I was born more than a decade after the Korean War, and the only brainwashing I’m aware I’ve endured has been from the advertising industry, but I identify with Marco when it comes to selecting a book to read.
After a full day of work, with many days including time spent on a second job, the simple task of picking a book to browse at bedtime can feel monumental. I’ve kept just about every book I’ve bought since college, so there are plenty of subjects and titles from which to choose. Unlike Marco, I start far more books than I finish, which complicates the process further.
Regardless of how successful I am in completing some section within a partially consumed tome, I reflect on other aspects of my evening reading process and count my blessings. A few examples …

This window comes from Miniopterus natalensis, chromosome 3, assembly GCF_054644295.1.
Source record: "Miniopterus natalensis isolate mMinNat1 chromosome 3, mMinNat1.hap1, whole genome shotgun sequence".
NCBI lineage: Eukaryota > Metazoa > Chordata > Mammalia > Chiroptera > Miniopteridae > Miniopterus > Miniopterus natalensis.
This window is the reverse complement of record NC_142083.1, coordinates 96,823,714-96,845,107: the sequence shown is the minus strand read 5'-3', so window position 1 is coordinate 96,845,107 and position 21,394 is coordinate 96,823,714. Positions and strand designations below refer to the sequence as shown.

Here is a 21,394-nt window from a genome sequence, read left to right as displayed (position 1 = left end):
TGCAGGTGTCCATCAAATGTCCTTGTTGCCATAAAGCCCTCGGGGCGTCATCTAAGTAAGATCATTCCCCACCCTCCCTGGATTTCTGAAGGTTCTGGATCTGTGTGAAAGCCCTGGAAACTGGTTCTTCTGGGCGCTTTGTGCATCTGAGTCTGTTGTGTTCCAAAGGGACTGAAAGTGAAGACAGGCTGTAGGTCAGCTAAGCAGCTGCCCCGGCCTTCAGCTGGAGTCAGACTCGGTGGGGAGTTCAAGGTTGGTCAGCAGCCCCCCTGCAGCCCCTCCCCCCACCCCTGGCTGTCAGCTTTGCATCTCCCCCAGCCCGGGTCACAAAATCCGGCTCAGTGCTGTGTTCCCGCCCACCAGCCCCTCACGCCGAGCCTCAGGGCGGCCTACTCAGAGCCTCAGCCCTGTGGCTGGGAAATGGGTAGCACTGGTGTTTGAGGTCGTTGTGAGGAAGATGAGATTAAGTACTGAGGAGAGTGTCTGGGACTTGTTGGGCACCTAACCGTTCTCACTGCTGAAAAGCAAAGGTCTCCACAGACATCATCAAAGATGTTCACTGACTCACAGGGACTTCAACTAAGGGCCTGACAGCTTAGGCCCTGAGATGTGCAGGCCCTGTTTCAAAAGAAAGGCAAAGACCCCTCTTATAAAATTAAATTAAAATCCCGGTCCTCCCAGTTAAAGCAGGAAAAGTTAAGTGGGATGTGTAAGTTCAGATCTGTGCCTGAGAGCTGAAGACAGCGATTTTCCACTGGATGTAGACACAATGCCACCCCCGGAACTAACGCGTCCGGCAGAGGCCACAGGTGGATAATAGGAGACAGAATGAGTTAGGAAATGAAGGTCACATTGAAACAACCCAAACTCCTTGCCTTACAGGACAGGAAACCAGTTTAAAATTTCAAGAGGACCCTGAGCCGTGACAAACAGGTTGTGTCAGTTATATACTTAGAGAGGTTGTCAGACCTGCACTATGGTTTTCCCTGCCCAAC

• Most nights, Jodie is sitting next to me engrossed in a book of her own. Twenty-eight years of marriage have filled my life with more joy than I can quantify.
• The books in my library were never subjected to government review in a totalitarian state. Who knows how much of my library the Nazis would have consigned to the flames? How many titles might have earned me a prison sentence had I lived in Eastern Europe during the Soviet era? Even today, I’m sure my Bible commentaries could land me in hot water in nations where those who share my Christian faith are an oppressed minority.
• Used books can be purchased in these United States for mere pennies on the dollar, literacy programs for every age abound, and our culture promotes education for everyone.